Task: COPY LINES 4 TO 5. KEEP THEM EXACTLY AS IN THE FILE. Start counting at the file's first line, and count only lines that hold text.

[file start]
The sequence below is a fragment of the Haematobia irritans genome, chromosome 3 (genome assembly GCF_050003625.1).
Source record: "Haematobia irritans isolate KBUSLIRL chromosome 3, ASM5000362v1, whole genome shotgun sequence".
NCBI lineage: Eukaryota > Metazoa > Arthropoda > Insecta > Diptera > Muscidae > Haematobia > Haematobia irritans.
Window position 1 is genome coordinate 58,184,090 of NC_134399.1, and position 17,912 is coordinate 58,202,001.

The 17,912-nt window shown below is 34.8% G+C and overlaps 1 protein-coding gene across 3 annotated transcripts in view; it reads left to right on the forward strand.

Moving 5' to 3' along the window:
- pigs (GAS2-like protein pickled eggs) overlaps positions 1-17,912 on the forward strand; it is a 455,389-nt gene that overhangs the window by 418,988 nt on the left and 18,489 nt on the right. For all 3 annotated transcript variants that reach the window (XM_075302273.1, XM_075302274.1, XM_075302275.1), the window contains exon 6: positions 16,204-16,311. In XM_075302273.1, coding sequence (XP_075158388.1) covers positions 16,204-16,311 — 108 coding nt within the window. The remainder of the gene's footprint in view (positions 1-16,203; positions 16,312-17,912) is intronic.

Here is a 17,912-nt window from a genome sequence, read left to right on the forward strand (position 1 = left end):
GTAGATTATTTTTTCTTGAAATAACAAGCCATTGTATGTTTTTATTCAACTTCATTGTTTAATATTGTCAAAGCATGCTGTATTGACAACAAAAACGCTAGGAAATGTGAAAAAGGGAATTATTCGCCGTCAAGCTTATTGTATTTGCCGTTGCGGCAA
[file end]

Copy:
Window position 1 is genome coordinate 58,184,090 of NC_134399.1, and position 17,912 is coordinate 58,202,001.

The 17,912-nt window shown below is 34.8% G+C and overlaps 1 protein-coding gene across 3 annotated transcripts in view; it reads left to right on the forward strand.